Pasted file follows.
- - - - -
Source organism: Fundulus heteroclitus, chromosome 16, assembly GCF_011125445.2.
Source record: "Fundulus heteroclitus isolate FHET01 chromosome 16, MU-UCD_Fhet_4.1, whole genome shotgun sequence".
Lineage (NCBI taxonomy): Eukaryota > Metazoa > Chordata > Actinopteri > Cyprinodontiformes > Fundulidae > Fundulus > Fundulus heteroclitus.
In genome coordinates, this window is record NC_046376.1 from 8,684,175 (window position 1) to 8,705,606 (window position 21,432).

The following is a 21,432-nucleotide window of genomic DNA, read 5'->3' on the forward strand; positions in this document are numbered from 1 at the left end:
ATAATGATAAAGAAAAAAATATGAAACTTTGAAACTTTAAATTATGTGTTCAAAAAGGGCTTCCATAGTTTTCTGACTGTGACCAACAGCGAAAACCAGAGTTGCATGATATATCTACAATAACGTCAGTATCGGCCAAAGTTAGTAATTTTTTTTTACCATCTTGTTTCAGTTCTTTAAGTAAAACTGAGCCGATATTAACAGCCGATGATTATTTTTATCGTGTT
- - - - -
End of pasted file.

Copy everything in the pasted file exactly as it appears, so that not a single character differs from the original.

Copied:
Source organism: Fundulus heteroclitus, chromosome 16, assembly GCF_011125445.2.
Source record: "Fundulus heteroclitus isolate FHET01 chromosome 16, MU-UCD_Fhet_4.1, whole genome shotgun sequence".
Lineage (NCBI taxonomy): Eukaryota > Metazoa > Chordata > Actinopteri > Cyprinodontiformes > Fundulidae > Fundulus > Fundulus heteroclitus.
In genome coordinates, this window is record NC_046376.1 from 8,684,175 (window position 1) to 8,705,606 (window position 21,432).

The following is a 21,432-nucleotide window of genomic DNA, read 5'->3' on the forward strand; positions in this document are numbered from 1 at the left end:
ATAATGATAAAGAAAAAAATATGAAACTTTGAAACTTTAAATTATGTGTTCAAAAAGGGCTTCCATAGTTTTCTGACTGTGACCAACAGCGAAAACCAGAGTTGCATGATATATCTACAATAACGTCAGTATCGGCCAAAGTTAGTAATTTTTTTTTACCATCTTGTTTCAGTTCTTTAAGTAAAACTGAGCCGATATTAACAGCCGATGATTATTTTTATCGTGTT